The election of Jeremy Corbyn as Labour leader for a second time, along with the emergence of Momentum, marks a victory of principles and vision over the anti-ideological technocrats that challenged him. This turn of events should be welcomed by the radical independence movement in Scotland, which will require all the allies it can muster as it strives to build a better society. At times in recent years, the left has ploughed what has seemed like a very lonely furrow in a field of neoliberalism.
The emergence of Momentum brings welcome relief, and suggests a major realignment of social forces is underway. It also presents the potential for building an effective, inclusive movement which offers positive solutions to the problems faced by working class people. In this sense it has much in common with the radical independence movement in Scotland, which has attempted to construct a better vision of the future based on equality, democracy, wealth redistribution, environmental values, and international solidarity.
An important step in this journey will be the creation of a discourse which imagines the possibility of an alternative to the current system of accumulation; a system where a minority benefit at the expense of the majority and their environment. This cannot be achieved in isolation either at a Scottish level or a British level. The problems facing working class people are global in scale and so require movements of the left to coordinate and work together across borders. This applies to the radical independence movement in Scotland as well as Momentum, which will both face challenges in their efforts to make progress.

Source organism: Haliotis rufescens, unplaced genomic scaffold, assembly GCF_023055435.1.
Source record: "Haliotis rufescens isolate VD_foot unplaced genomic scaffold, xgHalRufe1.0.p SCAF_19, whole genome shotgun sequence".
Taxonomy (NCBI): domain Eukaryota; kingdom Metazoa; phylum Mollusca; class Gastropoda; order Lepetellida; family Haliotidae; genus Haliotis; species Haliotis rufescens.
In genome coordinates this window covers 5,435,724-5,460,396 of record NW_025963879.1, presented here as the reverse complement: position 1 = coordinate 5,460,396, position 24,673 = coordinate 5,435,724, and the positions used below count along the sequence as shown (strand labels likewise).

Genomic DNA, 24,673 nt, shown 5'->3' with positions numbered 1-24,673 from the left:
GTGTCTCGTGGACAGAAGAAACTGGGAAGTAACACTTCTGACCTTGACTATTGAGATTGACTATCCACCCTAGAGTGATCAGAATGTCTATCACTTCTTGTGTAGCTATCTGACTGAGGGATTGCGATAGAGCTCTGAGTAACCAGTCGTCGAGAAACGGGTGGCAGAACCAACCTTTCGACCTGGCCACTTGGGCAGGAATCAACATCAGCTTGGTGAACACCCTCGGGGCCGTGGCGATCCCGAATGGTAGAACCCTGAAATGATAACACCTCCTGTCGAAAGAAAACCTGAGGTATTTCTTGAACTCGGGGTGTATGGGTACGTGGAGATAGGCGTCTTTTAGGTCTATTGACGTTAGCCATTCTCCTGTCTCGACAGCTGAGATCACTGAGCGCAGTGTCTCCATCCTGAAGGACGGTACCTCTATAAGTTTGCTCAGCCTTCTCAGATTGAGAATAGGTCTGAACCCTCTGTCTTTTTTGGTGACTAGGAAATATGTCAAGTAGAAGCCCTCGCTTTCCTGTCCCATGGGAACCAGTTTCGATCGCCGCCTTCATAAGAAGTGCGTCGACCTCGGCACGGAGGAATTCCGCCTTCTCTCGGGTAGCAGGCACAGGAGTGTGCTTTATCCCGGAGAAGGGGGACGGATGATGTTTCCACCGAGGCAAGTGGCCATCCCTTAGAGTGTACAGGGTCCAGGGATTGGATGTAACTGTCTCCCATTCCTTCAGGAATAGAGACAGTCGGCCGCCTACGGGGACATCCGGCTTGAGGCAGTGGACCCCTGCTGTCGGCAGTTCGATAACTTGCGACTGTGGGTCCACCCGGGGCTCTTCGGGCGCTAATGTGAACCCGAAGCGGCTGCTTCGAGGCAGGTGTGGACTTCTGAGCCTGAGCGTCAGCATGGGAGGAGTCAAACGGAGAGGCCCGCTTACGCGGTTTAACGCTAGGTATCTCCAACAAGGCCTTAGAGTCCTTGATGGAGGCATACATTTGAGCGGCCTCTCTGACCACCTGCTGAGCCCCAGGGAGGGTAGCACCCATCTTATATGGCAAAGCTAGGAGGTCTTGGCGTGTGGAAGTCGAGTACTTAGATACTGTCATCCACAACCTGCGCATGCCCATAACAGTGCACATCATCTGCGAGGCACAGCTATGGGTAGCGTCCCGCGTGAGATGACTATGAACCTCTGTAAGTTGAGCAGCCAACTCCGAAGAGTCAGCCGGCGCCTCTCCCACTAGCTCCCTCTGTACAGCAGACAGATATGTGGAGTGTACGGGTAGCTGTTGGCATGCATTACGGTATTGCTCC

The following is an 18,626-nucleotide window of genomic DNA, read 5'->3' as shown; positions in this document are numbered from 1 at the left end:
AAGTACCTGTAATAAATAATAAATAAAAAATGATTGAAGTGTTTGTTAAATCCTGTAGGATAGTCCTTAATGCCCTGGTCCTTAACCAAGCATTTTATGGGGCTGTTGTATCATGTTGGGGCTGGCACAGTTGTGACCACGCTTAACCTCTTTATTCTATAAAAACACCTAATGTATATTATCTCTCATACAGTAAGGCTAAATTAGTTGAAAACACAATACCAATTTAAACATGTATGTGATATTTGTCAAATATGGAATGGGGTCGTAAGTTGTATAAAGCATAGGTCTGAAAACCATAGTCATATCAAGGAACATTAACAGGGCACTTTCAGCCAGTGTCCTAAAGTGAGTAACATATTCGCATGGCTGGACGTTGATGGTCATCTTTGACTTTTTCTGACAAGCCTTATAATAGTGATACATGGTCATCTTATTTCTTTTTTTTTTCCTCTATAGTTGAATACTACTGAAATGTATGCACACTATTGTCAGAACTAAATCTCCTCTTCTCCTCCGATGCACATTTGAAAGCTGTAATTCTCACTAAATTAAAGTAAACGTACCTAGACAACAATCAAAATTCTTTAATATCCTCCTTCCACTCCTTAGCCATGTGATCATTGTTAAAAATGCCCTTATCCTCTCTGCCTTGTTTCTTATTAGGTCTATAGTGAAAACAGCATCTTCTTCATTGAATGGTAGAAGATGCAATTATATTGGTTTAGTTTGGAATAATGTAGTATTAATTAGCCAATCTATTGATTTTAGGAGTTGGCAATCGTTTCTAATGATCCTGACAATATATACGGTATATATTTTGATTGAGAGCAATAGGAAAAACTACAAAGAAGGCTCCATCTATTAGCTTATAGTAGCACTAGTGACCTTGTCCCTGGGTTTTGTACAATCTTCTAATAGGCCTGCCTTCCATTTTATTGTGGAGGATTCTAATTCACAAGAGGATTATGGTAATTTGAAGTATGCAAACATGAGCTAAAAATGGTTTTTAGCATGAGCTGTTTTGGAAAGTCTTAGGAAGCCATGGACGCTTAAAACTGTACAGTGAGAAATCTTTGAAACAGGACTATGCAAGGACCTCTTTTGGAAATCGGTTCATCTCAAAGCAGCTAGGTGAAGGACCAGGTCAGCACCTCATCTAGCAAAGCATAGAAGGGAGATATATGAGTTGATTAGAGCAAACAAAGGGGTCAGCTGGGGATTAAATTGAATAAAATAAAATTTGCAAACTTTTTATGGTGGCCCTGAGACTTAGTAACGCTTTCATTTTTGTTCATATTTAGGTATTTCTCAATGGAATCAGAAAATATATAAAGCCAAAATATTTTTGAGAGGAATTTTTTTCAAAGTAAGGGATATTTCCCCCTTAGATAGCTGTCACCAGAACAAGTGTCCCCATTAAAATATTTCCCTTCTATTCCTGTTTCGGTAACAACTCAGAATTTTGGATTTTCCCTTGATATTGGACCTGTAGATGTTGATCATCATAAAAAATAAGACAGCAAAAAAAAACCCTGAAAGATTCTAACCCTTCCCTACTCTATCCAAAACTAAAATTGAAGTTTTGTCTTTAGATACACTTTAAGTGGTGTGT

In Scotland, the Scottish National Party (SNP) deputy leader Angus Robertson recently asked us to forget ideology in the quest for independence. This reveals a desire by some to suspend class politics and cryogenically freeze society until independence is achieved. But as much as we would all like to stop the world from time to time, it is just not possible. The struggle to build a more equitable society cannot simply be put on hold until Scotland achieves independence.
The nature of any future society will be shaped and determined by the ideological and everyday struggles of the present. As the narrator in the popular Scottish play, The Cheviot, the Stag, and the Black Black Oil says: “Nationalism is not enough. The enemy of the Scottish people is Scottish capital, as much as the foreign exploiter.” Nothing will be achieved by simply changing the flag, we must also seek to change the system.
In this sense radicals in Scotland have more in common with those in emerging movements around Europe — such as Syriza, Podemos and Momentum — than they do with the likes of Scottish businessman and independence campaign donor Brian Soutar. Representatives from such radical movements were invited to speak at the recent radical independence conference in Glasgow. An event which can hopefully help develop closer working relationships between the independence movement and these other groups.